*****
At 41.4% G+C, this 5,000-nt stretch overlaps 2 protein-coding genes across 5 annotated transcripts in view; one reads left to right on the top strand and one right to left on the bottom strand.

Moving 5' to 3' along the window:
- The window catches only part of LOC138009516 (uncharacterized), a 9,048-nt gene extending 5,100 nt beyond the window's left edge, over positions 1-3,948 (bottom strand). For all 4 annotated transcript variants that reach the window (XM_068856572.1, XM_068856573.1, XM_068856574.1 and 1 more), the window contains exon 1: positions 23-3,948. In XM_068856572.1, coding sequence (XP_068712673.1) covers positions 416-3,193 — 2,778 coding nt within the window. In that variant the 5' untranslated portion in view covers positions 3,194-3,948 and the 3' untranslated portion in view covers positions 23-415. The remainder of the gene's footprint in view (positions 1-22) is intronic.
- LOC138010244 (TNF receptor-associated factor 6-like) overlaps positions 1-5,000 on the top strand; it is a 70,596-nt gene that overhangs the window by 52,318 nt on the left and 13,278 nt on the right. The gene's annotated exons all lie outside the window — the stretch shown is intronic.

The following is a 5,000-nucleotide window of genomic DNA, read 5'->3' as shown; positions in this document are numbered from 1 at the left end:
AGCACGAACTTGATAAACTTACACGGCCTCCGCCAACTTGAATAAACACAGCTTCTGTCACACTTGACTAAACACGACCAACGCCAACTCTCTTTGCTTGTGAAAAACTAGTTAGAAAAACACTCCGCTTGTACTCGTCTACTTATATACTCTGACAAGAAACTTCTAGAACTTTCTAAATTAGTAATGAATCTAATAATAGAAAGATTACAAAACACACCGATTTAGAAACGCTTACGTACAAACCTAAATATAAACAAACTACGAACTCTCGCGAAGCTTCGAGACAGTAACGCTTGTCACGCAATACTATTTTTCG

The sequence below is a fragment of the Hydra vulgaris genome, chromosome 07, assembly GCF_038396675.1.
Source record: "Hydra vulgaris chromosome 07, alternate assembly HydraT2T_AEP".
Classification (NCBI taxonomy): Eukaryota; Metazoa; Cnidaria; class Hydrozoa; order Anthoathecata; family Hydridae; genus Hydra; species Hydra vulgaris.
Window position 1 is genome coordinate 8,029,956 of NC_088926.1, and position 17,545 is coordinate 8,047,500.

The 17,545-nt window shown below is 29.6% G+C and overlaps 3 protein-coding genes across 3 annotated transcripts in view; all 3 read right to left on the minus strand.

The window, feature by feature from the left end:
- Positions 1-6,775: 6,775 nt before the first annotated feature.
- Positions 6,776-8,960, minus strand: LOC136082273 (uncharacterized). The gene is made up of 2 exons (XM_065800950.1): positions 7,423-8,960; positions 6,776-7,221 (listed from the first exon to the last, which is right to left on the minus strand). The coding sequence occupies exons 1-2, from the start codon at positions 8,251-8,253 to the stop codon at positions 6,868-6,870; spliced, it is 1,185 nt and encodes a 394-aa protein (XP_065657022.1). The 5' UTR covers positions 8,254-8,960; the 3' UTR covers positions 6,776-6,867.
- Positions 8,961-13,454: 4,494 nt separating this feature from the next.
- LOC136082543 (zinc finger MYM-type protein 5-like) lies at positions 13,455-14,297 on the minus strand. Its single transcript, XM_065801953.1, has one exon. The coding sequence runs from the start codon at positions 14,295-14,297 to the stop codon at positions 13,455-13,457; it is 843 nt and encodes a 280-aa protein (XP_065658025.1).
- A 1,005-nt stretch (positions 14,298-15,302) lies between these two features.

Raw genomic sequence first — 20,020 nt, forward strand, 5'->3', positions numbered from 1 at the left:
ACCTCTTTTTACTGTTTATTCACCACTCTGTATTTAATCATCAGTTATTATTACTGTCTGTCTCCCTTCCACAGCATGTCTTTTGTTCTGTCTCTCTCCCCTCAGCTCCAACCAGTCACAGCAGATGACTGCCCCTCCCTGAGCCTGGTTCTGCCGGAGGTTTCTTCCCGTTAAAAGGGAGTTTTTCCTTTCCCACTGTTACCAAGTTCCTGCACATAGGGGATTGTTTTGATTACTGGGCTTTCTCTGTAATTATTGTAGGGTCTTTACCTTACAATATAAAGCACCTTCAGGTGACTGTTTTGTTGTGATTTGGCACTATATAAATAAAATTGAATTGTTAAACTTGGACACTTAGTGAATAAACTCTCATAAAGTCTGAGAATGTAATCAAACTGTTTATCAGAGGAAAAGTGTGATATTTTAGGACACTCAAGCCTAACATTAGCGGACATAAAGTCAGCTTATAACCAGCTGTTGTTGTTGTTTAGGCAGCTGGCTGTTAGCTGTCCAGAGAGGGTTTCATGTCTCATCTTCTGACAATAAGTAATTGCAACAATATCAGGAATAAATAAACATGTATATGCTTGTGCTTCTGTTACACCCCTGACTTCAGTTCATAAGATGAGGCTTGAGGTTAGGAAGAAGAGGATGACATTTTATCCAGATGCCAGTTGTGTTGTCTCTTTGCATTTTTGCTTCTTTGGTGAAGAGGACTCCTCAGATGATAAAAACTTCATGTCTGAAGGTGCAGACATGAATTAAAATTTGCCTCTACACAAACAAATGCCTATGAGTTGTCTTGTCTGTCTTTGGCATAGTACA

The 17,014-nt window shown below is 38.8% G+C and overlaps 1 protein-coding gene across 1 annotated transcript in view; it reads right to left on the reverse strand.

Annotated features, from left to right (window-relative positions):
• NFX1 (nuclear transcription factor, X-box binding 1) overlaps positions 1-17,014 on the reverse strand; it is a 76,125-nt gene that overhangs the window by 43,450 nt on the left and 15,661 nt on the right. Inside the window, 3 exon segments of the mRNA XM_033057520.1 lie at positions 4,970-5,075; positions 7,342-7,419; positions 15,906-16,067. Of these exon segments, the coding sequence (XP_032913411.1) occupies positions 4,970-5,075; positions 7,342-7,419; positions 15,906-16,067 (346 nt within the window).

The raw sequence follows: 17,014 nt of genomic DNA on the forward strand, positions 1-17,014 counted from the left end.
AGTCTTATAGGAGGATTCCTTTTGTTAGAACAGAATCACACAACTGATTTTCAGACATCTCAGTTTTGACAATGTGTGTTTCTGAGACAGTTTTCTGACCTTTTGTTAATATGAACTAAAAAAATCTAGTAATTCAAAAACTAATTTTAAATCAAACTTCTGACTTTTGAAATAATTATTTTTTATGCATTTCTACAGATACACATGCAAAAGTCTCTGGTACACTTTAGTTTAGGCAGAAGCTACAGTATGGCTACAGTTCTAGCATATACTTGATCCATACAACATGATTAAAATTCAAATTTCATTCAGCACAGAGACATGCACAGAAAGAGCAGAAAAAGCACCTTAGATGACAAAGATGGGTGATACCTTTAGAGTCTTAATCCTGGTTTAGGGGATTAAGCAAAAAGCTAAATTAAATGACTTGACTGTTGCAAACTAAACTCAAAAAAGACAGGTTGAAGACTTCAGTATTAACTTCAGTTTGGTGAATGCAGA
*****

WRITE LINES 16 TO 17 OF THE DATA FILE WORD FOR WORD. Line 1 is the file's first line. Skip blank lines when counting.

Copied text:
- LOC136082543 (zinc finger MYM-type protein 5-like) lies at positions 13,455-14,297 on the minus strand. Its single transcript, XM_065801953.1, has one exon. The coding sequence runs from the start codon at positions 14,295-14,297 to the stop codon at positions 13,455-13,457; it is 843 nt and encodes a 280-aa protein (XP_065658025.1).
- A 1,005-nt stretch (positions 14,298-15,302) lies between these two features.